Toothbrushing May Pose Greater Risk of Endocarditis
Risk from toothbrushing may be higher than risk from single-tooth extraction because of frequency
WEDNESDAY, June 11 (HealthDay News) -- Because it is done so frequently, routine toothbrushing may pose a greater cumulative threat to people at risk of infective endocarditis than single-tooth dental extractions, undertaken with or without prophylactic amoxicillin, according to research published online June 9 in Circulation: Journal of the American Heart Association.
Peter B. Lockhart, DDS, of Carolinas Medical Center in Charlotte, N.C., and colleagues conducted a double-blind, placebo-controlled study of 290 subjects randomized among three groups: toothbrushing, single-tooth extraction with amoxicillin prophylaxis, or single-tooth extraction with placebo. Each subject had blood drawn six times to determine the presence of bacterial species known to cause infective endocarditis.
The investigators found that the overall incidence of endocarditis-causing bacteremia among the toothbrushing group, the extraction-amoxicillin group and the extraction-placebo group was 32 percent, 56 percent and 80 percent, respectively. Amoxicillin led to a significant decrease in positive cultures, they note. Toothbrushing, however, may be a greater threat than dental procedures to people susceptible to infective endocarditis because of its frequency, the researchers suggest. Bacteremia lasted for less than 20 minutes in most subjects, but the toothbrushing group had a larger percentage of positives at 60 minutes.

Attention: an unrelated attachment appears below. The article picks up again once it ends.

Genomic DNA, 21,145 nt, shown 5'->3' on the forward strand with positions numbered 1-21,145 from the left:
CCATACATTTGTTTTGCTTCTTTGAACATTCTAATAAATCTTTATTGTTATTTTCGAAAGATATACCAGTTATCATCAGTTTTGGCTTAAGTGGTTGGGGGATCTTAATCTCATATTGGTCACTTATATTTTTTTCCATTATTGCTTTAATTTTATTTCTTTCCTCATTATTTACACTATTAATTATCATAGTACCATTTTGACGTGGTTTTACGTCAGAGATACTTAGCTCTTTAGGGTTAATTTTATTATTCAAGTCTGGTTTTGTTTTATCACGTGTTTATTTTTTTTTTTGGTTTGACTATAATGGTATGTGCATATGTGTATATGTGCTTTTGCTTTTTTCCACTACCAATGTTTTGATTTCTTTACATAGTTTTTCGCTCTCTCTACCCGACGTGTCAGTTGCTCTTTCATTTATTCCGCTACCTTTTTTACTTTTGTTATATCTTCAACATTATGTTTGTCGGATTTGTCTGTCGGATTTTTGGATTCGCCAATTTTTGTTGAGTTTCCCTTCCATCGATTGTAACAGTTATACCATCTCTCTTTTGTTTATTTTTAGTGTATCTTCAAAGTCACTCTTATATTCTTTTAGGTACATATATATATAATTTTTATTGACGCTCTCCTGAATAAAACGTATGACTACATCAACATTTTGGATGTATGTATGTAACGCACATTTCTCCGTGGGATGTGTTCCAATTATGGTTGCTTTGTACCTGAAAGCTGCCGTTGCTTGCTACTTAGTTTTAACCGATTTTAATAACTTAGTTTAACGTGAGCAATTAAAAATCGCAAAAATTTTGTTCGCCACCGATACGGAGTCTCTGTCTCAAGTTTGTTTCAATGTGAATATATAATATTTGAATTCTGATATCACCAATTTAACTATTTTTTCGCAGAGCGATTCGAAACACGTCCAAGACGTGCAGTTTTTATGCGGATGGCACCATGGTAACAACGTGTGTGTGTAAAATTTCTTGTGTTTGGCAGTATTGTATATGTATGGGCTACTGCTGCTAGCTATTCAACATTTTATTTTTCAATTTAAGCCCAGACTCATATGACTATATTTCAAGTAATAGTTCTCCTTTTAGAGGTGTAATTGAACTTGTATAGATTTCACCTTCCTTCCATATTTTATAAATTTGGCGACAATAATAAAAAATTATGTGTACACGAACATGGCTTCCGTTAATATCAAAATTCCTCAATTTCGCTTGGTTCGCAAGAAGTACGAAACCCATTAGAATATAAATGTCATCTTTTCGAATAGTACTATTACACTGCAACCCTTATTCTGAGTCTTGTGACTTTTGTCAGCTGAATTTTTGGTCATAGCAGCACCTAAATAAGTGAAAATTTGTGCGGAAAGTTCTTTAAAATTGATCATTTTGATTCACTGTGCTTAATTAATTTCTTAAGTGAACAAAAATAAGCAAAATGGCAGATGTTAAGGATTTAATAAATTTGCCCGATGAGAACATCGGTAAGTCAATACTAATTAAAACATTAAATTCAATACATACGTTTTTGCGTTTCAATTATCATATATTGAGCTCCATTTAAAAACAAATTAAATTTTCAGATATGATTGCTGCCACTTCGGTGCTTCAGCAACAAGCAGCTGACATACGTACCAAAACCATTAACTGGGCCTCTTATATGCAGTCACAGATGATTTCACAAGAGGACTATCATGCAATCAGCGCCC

"The incidence, duration, nature, magnitude and daily occurrence of bacteremia from toothbrushing and other routine daily events (e.g., chewing food) calls into question the appropriateness and emphasis on prophylaxis for periodic dental procedures," the authors write. "Given the unfeasible concept of advocating antibiotic coverage for toothbrushing, we suggest that a controlled clinical trial is indicated to resolve this long-standing issue."